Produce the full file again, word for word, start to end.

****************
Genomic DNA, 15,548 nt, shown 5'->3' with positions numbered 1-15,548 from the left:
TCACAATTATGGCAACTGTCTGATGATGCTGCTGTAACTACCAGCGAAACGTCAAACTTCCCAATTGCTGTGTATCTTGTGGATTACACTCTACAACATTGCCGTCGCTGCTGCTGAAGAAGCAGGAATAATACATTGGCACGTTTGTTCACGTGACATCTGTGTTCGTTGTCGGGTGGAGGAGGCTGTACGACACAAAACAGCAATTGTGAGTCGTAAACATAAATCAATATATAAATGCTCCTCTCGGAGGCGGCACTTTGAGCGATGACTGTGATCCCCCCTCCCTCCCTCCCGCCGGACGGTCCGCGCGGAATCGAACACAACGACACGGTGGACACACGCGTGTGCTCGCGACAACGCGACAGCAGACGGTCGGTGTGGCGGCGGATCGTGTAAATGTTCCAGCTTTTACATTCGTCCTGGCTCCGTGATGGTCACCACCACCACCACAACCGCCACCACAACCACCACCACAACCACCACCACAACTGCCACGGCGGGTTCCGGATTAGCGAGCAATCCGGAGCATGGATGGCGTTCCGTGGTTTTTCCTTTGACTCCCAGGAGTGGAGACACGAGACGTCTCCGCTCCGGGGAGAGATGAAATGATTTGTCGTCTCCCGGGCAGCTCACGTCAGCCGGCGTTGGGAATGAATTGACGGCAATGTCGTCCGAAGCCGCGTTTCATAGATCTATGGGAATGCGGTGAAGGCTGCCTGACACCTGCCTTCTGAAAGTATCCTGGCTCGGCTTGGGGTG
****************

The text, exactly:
Genomic DNA, 15,548 nt, shown 5'->3' with positions numbered 1-15,548 from the left:
TCACAATTATGGCAACTGTCTGATGATGCTGCTGTAACTACCAGCGAAACGTCAAACTTCCCAATTGCTGTGTATCTTGTGGATTACACTCTACAACATTGCCGTCGCTGCTGCTGAAGAAGCAGGAATAATACATTGGCACGTTTGTTCACGTGACATCTGTGTTCGTTGTCGGGTGGAGGAGGCTGTACGACACAAAACAGCAATTGTGAGTCGTAAACATAAATCAATATATAAATGCTCCTCTCGGAGGCGGCACTTTGAGCGATGACTGTGATCCCCCCTCCCTCCCTCCCGCCGGACGGTCCGCGCGGAATCGAACACAACGACACGGTGGACACACGCGTGTGCTCGCGACAACGCGACAGCAGACGGTCGGTGTGGCGGCGGATCGTGTAAATGTTCCAGCTTTTACATTCGTCCTGGCTCCGTGATGGTCACCACCACCACCACAACCGCCACCACAACCACCACCACAACCACCACCACAACTGCCACGGCGGGTTCCGGATTAGCGAGCAATCCGGAGCATGGATGGCGTTCCGTGGTTTTTCCTTTGACTCCCAGGAGTGGAGACACGAGACGTCTCCGCTCCGGGGAGAGATGAAATGATTTGTCGTCTCCCGGGCAGCTCACGTCAGCCGGCGTTGGGAATGAATTGACGGCAATGTCGTCCGAAGCCGCGTTTCATAGATCTATGGGAATGCGGTGAAGGCTGCCTGACACCTGCCTTCTGAAAGTATCCTGGCTCGGCTTGGGGTG